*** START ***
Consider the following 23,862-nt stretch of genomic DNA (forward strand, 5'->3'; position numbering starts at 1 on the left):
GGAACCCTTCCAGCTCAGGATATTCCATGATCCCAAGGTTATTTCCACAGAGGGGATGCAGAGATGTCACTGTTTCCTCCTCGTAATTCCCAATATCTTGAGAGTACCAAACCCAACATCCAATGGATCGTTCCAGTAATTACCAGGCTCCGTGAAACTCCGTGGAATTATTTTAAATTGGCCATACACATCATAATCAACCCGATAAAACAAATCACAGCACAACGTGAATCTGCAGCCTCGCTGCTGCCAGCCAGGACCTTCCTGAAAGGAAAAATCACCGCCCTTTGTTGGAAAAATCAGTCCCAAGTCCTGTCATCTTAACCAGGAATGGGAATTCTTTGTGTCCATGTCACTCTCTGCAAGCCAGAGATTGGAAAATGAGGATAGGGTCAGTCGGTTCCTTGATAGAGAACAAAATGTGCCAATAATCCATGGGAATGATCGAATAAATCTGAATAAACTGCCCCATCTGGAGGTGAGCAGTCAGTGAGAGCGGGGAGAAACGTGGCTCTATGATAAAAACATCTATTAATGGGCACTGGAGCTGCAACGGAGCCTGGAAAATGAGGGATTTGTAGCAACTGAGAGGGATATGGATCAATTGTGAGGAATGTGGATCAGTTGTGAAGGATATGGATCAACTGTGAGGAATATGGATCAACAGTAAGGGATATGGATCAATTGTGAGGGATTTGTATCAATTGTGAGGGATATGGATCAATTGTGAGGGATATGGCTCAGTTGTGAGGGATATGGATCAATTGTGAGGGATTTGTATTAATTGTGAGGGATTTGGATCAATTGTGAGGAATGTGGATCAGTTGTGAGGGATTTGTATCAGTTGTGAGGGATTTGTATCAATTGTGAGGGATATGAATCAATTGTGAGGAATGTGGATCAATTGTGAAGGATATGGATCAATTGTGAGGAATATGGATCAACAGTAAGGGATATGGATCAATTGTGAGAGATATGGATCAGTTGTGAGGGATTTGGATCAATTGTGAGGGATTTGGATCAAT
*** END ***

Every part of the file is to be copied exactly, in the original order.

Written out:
Consider the following 23,862-nt stretch of genomic DNA (forward strand, 5'->3'; position numbering starts at 1 on the left):
GGAACCCTTCCAGCTCAGGATATTCCATGATCCCAAGGTTATTTCCACAGAGGGGATGCAGAGATGTCACTGTTTCCTCCTCGTAATTCCCAATATCTTGAGAGTACCAAACCCAACATCCAATGGATCGTTCCAGTAATTACCAGGCTCCGTGAAACTCCGTGGAATTATTTTAAATTGGCCATACACATCATAATCAACCCGATAAAACAAATCACAGCACAACGTGAATCTGCAGCCTCGCTGCTGCCAGCCAGGACCTTCCTGAAAGGAAAAATCACCGCCCTTTGTTGGAAAAATCAGTCCCAAGTCCTGTCATCTTAACCAGGAATGGGAATTCTTTGTGTCCATGTCACTCTCTGCAAGCCAGAGATTGGAAAATGAGGATAGGGTCAGTCGGTTCCTTGATAGAGAACAAAATGTGCCAATAATCCATGGGAATGATCGAATAAATCTGAATAAACTGCCCCATCTGGAGGTGAGCAGTCAGTGAGAGCGGGGAGAAACGTGGCTCTATGATAAAAACATCTATTAATGGGCACTGGAGCTGCAACGGAGCCTGGAAAATGAGGGATTTGTAGCAACTGAGAGGGATATGGATCAATTGTGAGGAATGTGGATCAGTTGTGAAGGATATGGATCAACTGTGAGGAATATGGATCAACAGTAAGGGATATGGATCAATTGTGAGGGATTTGTATCAATTGTGAGGGATATGGATCAATTGTGAGGGATATGGCTCAGTTGTGAGGGATATGGATCAATTGTGAGGGATTTGTATTAATTGTGAGGGATTTGGATCAATTGTGAGGAATGTGGATCAGTTGTGAGGGATTTGTATCAGTTGTGAGGGATTTGTATCAATTGTGAGGGATATGAATCAATTGTGAGGAATGTGGATCAATTGTGAAGGATATGGATCAATTGTGAGGAATATGGATCAACAGTAAGGGATATGGATCAATTGTGAGAGATATGGATCAGTTGTGAGGGATTTGGATCAATTGTGAGGGATTTGGATCAAT